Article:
Friday, April 25, 2008

Children: Blessing or Curse?

When ministers ignore their duty to preach the gospel, they are inevitably swayed by the latest social trends, and the relevancy of their message caters to the lowest common denominator. Consider the following inane rant from Oliver "Buzz" Thomas:
    In the interest of preserving our planet and our species, shouldn't religious organizations be encouraging smaller families? Do our spiritual leaders need additional divine revelation to realize that our current doctrines -- which threaten to take the entire world down with us -- have become ethically and theologically questionable?

    Population growth hits hardest in the poorest nations, and as poverty increases, public health declines. I am quite certain that God is not the author of human misery, but by preaching against birth control at the same time we are preaching against abortion, it seems that we're making God out as cruel, a buffoon, or both.

    I recognize that religious organizations tend to be conservative institutions. Their continued resistance to equal rights for women and gays is a good example. A woman may be president of Harvard or speaker of the U.S. House of Representatives, but in the largest religious organization on the planet, women still can't get ordained as parish priests. It's even worse for gays and lesbians.

    All this is to say that religion often comes late to the party -- sometimes kicking and screaming, as did most Southern churches on slavery and civil rights. Only this time, we can't afford it. Not when the fate of the planet might hang in the balance.

    How should people of faith respond to this gathering environmental storm?

    First, we must stop having so many children. Clergy should consider voicing the difficult truth that having more than two children during such a time is selfish. Dare we say sinful? The average American might not listen to his elected representatives, but he darn sure listens to his pastor. Every week. This will be a hard message for pastors to preach and parishioners to hear, but without it we court disaster.
Contrast that sentiment with Psalm 127:3-5: "Behold, children are a heritage from the Lord, the fruit of the womb a reward. Like arrows in the hand of a warrior are the children of one's youth. Blessed is the man who fills his quiver with them!" Christ himself said, "Let the little children come to me and do not hinder them, for to such belongs the kingdom of heaven" (Matthew 19:14).

Sorry, Rev. Thomas, but I cannot subscribe to your implication that children are a curse. (And yes, that is exactly what you are implying.) The world needs more children brought up "in the discipline and instruction of the Lord" (Ephesians 6:4), not less.


Stan said...

I have never managed to figure this out. Is that which is ethically and theologically correct determined by current social trends? Is religion (any religion, I suppose, but Christianity in particular) supposed to mold their theology and ethics to whatever is the flavor of the day? It would seem to me that if there is a God and if He had a following, they would indeed be "late to the party" ... because they aren't trying to get to the party. They're marching to a different Drummer.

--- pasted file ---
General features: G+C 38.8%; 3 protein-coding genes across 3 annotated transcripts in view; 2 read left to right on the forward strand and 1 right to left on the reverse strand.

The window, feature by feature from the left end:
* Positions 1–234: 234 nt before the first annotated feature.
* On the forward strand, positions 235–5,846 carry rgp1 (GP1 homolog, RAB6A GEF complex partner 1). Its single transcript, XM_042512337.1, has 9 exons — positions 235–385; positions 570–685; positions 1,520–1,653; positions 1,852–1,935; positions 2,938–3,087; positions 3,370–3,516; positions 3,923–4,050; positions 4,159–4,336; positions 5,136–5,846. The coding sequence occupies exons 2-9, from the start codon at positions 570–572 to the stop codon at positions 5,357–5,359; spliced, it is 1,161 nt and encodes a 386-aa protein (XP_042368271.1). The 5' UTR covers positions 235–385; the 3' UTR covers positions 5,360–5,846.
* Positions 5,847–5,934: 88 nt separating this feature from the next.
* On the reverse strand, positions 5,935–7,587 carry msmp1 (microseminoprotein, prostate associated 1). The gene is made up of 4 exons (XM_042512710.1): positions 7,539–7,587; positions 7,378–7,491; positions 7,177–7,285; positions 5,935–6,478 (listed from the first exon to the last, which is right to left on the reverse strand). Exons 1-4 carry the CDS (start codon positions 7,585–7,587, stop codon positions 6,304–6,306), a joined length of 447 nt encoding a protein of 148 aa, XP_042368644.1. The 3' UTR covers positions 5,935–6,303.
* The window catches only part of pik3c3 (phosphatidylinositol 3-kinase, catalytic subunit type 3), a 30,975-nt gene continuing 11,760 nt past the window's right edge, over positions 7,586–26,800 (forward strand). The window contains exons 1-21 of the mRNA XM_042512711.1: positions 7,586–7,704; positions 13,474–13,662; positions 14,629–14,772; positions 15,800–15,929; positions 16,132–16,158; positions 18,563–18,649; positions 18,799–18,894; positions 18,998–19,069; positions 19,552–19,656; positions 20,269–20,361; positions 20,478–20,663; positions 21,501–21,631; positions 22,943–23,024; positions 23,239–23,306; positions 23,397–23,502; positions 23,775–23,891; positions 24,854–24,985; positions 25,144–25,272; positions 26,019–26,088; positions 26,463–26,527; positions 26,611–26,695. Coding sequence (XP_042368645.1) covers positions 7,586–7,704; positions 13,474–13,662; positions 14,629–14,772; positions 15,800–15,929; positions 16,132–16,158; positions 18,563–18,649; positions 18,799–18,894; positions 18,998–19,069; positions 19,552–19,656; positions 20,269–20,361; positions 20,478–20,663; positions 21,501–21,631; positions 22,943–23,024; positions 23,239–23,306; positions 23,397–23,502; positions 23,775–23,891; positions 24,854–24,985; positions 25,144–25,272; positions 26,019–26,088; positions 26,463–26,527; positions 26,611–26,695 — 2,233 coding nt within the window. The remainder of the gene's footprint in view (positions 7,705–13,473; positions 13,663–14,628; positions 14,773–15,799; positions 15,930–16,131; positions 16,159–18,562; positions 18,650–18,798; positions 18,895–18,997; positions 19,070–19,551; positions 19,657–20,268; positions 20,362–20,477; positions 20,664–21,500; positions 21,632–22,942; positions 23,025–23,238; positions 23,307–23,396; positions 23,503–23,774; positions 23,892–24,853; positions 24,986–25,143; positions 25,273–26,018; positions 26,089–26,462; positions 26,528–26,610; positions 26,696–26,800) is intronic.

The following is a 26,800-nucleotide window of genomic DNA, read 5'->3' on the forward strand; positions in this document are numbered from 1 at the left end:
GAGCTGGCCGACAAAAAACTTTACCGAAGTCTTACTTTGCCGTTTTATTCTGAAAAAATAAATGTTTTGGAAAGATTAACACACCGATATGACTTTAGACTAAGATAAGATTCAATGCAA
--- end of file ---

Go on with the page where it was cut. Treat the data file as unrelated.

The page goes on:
I agree with you about disagreeing with Mr. Thomas and calling children a blessing rather than a curse, but I'm not at all getting the general premise that Mr. Thomas (who, according to the link, was a minister) is suggesting. Religion is determined by current events? Man's current conditions determine what God should consider right or wrong? I'm lost here.

Anonymous said...

It is not just in regard to birth control that Christians are being admonished to follow the latest buzz. Since the earth is "God's Creation" (as well as various other arguments) we are directed that the newest addition to the long, long list of concerns is environmentalism. Granted, only a fool cares nothing about a clean earth, but now we must swallow the "global warming" propaganda in Jesus' name. It seems the church is declared negligent if it's not wrapped-up in every distraction spewed from the post-modern culture.

May the church not be sidetracked by the ever-growing list of issues that pop-culture-facinated Christians mandate for it.

Bill in STL

Rachel R. said...

This doesn't even make sense from a completely secular perspective, if one knows one's facts. In the U.S., we are not reproducing at a rate sufficient to replace ourselves! Who is going to take care of the earth when there are no people left??

Honestly, though, I am perfectly content with people like this not reproducing; that just means we will outnumber them sooner.

John said...

I guess that this is the belief of those so called "pro-choice Christians." Honestly, if we believe children are a curse, why not?

John said...

I've permanently linked this site to my blog, and I've also joined the reformed web ring. Can you give me the code for the smaller web ring box?

Lee Shelton said...

John, if you view the html page source on my blog, the code for the small WebRing box can be found between the <!-- begin webring --> and <!-- end webring --> tags. Hope that helps.

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